Raising a litter of rats can be very time consuming, but is well worth it in the end. I do not suggest breeding rats unless you have homes for them already lined up, because I hate to see pet rats sold for snake food when they make such wonderful pets, and this is what will happen if you give them to a pet store who sells rats as "feeders". So this guide is for those of you who have come across an accidental litter. Whether you bought an already pregnant female or your male snuck in with the girls in the middle of the night, the outcome will be the same--ratlets. First of all, baby rats are called kittens. I don't like this name, because, of course, it makes me think of cats, who eat my rats. I refer to the babies as ratlets. For more information on breeding rats yourself, click here, for the breeding page.
The Pregnant and Nursing Mother
First of all, there comes the time when you identify your girl as being pregnant. In my experience, however, I didn't know my rat, Whiskers, was pregnant until she delivered. You see, I was 7 at the time. There are several signs that may lead you to the conclusion that your rat is pregnant. Two weeks into the pregnancy, the females waist will start to expand, and towards the end you may see the ratlets moving around inside of her. Expectant mothers tend to make larger nests a few days before the birth. The gestation period, or days while the rat is pregnant, is anywhere from 21 to 23 days, but I have heard of it being 24 days, also. During this time, you should provide the female with extra food and some extra bedding. If you've got a male that lives with the female, you should remove him before the birth. According to Debbie Ducummon, he would never hurt his babies. However, the female could become pregnant again within 24 hours of the birth. Never put to mothers and their babies together, as they tend to steal each other's ratlets, and don't put a new rat in with the mother and her babies, because she will attack them.I have heard of rats that change personalities when pregnant or nursing, and become more aggressive and don't like to play. The rat should return to normal after her job as "mommy" is over. It is not uncommon for a nursing mom to have soft stools, so don't be alarmed.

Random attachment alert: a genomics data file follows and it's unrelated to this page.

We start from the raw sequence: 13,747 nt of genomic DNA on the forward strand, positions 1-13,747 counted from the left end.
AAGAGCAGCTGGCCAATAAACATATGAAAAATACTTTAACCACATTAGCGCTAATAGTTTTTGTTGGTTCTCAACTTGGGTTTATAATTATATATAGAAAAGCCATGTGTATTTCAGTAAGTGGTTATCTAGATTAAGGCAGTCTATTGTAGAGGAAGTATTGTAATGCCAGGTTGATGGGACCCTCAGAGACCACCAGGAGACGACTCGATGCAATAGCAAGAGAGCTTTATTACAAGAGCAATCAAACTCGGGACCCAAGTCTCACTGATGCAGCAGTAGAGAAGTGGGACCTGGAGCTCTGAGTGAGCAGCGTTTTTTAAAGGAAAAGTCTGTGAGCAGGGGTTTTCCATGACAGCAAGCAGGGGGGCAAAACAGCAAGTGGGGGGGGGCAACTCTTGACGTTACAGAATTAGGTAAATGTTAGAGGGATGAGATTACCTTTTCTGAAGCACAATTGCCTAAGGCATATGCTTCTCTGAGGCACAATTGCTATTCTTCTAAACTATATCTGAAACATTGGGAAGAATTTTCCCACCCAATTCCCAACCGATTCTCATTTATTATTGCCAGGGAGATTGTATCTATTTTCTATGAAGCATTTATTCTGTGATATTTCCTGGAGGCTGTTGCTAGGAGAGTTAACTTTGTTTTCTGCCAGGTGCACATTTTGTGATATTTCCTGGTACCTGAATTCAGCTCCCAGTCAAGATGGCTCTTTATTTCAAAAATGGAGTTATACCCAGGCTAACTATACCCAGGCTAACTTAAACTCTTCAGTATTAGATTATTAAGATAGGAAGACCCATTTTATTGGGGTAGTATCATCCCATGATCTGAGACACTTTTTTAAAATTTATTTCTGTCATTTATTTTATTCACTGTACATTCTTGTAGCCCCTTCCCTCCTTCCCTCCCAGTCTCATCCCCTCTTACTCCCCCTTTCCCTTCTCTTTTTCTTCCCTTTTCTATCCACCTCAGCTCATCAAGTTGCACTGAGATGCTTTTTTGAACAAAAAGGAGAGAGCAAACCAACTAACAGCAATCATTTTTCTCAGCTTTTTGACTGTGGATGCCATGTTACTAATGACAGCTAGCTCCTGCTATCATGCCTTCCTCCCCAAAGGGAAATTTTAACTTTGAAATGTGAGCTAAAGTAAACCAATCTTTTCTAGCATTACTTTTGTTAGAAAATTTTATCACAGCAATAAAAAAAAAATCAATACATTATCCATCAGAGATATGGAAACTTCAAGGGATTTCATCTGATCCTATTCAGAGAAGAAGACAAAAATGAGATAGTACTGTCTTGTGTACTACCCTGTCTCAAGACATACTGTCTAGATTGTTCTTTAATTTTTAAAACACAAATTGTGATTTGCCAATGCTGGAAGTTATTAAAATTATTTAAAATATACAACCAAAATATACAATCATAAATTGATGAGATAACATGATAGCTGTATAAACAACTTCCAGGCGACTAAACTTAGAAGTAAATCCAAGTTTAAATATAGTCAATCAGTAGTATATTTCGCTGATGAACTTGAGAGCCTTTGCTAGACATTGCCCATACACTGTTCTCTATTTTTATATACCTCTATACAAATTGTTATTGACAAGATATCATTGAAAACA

Usually, the birth takes about an hour or two, and litter sizes can range from 6-12 babies, but I've heard of as many as 17. The first sign of the birth is a bloody discharge from the vagina. Soon the contractions will make the soon-to-be-mom stretch out while her sides suck in. When the ratlets start to arrive, the mother will sit up and deliver with her hands and teeth. Then she will clean off the birth sac and lick all the newborns. Each baby is delivered in it's own placenta, which the mother will eat, along with each umbilical cord. While the mother is doing this, the healthy baby will squeak and squirm around, which tells the mother not to eat it. If the baby is weak or dead, the mother may eat it, too. This is rare, but I must let you know: some mothers, if they are stressed or have a poor diet, will eat their healthy babies. If the mother does not deliver within three or four hours there is a problem, and she should be taken to the vet immediately. This is rare.
Right After the Birth